“She is a mare at the end of the day, so let’s see if we can get some more wins into her, starting off in a race where we know everything should be right for her.”

Shanagh Bob produced a determined performance to maintain his unbeaten record in the Albert Bartlett Novices’ Hurdle at Cheltenham.

Bought for £200,000 after winning an Irish point-to-point 12 moths ago, the five-year-old began to repay that hefty price tag when making a successful debut under rules at Plumpton recently.

Nicky Henderson’s charge was a 15-8 favourite stepping up in trip and class for this three-mile Grade Two – and while Nico de Boinville had to get to work from before the home turn, Shanagh Bob did respond generously to his urgings to keep him in contention.

The experienced Destroytheevidence, winner of three of his five previous outings over hurdles, stuck to his guns to make a race of it in the straight, but he was ultimately unable to resist Shanagh Bob’s finishing kick, with a length and a quarter separating them at the line.

Moon D’Orange also ran with credit in third, as did the fourth placed Kerryhill.

Henderson said of the winner: “He has come from one ordinary novice hurdle at Plumpton into a Grade Two. I was looking for a three-mile race for him and stumbled across this.

“You always felt as if he was learning. He looked like he kept finding ways to get beaten. He is a really lovely, honest, hardy person that has got his whole life in front of him.

“He just needs to learn a bit. He doesn’t know what he is doing yet, and I don’t think he knew what he was doing there, to be honest with you.

“Nico said he doesn’t think he is there yet, but he tries very hard. It is a long way from Plumpton to here in one step. I’m pleasantly surprised.”

On whether the Albert Bartlett at the Festival in March is a likely target, the Seven Barrows handler added: “This is the road to it, but let’s see how things go before we jump into that water, as there is a long way to go before that.

“I thought this was a crazy step, but it has worked and he has got to stay in this company from here on in. If he can make the Albert Bartlett, that would be lovely. I know Joe (Donnelly, owner) would like to, and so would I.”

Not So Sleepy stayed on best of all to win the rescheduled Betfair Fighting Fifth Hurdle at Sandown.

Saved from Newcastle’s abandoned card last weekend, the race lost plenty of its lustre when Nicky Henderson withdrew the current champion hurdler Constitution Hill and stablemate Shishkin.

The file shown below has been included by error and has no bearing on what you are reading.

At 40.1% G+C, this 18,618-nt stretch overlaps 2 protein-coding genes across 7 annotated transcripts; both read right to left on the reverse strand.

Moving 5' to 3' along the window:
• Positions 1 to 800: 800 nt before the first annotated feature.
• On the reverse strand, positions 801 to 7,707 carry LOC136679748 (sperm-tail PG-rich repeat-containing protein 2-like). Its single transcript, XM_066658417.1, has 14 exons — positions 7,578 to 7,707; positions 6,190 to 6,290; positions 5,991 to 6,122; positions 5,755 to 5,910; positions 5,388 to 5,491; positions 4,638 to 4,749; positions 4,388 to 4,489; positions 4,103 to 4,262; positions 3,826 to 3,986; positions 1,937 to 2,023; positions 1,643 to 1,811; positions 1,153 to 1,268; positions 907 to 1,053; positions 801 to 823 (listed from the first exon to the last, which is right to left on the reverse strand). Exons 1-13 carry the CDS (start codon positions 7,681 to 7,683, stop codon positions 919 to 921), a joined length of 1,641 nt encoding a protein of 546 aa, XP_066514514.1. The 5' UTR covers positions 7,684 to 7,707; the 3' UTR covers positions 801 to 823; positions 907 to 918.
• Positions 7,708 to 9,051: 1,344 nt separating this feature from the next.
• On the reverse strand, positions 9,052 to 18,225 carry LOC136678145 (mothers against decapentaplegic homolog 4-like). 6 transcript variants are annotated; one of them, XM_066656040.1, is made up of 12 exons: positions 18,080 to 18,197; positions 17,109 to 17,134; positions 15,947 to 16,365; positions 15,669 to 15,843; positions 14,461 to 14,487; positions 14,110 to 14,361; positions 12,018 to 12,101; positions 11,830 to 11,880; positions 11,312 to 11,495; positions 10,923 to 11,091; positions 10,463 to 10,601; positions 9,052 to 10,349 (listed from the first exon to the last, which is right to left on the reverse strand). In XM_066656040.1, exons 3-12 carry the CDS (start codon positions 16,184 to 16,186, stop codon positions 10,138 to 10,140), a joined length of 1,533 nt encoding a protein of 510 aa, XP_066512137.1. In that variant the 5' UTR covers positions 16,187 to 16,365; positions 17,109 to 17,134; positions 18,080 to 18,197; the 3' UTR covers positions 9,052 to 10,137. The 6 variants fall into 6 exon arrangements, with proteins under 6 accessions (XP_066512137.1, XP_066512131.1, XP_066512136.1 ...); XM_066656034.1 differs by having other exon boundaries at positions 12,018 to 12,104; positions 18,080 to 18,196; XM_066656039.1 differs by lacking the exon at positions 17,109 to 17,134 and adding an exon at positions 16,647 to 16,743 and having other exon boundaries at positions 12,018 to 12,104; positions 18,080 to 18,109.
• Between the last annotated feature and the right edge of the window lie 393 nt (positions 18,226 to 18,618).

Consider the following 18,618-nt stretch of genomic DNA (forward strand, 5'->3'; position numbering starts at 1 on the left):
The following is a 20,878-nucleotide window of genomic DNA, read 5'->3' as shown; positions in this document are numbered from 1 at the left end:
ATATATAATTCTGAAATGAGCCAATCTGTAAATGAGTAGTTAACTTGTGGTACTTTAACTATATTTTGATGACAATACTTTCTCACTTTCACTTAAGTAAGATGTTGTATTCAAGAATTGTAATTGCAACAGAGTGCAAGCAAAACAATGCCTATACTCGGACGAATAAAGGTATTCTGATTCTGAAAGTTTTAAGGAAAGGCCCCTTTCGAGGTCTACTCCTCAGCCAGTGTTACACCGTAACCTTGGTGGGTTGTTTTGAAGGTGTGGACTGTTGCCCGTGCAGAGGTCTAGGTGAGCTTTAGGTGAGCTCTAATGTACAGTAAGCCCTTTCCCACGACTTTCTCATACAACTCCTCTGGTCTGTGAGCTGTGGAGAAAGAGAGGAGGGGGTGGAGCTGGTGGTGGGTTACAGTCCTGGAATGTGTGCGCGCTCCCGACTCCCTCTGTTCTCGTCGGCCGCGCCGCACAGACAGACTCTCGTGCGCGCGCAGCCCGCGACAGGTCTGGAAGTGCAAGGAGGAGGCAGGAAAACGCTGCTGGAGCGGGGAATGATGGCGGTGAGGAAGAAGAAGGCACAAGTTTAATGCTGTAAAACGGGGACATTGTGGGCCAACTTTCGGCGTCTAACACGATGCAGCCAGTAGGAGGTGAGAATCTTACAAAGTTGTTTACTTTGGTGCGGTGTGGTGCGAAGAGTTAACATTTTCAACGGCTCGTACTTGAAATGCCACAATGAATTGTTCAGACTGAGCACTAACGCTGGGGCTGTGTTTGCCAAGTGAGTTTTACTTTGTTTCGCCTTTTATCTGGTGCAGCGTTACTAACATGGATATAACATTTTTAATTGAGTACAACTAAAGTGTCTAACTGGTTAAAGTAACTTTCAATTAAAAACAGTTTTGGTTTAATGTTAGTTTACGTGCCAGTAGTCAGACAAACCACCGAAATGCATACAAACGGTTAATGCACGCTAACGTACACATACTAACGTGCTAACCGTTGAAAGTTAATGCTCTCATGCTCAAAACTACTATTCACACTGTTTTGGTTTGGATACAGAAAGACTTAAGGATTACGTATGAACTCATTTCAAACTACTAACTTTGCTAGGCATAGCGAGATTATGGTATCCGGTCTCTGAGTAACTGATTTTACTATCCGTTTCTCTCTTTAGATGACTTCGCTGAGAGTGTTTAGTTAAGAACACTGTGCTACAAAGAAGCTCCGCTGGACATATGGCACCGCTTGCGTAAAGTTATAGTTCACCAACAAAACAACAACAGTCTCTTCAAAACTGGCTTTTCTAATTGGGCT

That meant just four went to post, with Goshen and You Wear It Well setting a strong enough gallop in the conditions.

By the second last those two had done their running while Not So Sleepy, who turns 12 in a few weeks, was still on the bridle under Sean Bowen.

Love Envoi, who had not really been travelling throughout, soon appeared on the scene but approaching the last Not So Sleepy, who dead-heated in the race with Epatante in 2021, quickened eight lengths clear.

It was a noteworthy success for Bowen, who also holds a sizeable lead in the race to become champion jockey.

Nicky Henderson has withdrawn Constitution Hill and Shishkin from the rearranged Fighting Fifth Hurdle at Sandown.

While the meeting passed a 7.30am inspection, rain was still falling throughout the morning at the Esher track on already heavy ground on the hurdles track and conditions are being monitored.

Champion Hurdle winner Constitution Hill was supposed to make his seasonal reappearance at Newcastle last weekend but the meeting was abandoned with the Fighting Fifth moved to Sandown.

Shishkin was an intended runner at Newcastle also, in the Rehearsal Chase, but in an attempt to get a prep run into him before the King George, Henderson had declared him alongside his stablemate.

However, neither will run at Sandown, nor will promising novice hurdler Willmount in an earlier race but Jonbon is still an intended starter in the Tingle Creek.

Henderson said on X, formerly known as Twitter: “Due to the extremely testing going, we have decided that Constitution Hill will not run in today’s Fighting Fifth Hurdle at Sandown because it would simply not be fair to race him under such extreme conditions on his first run of the season.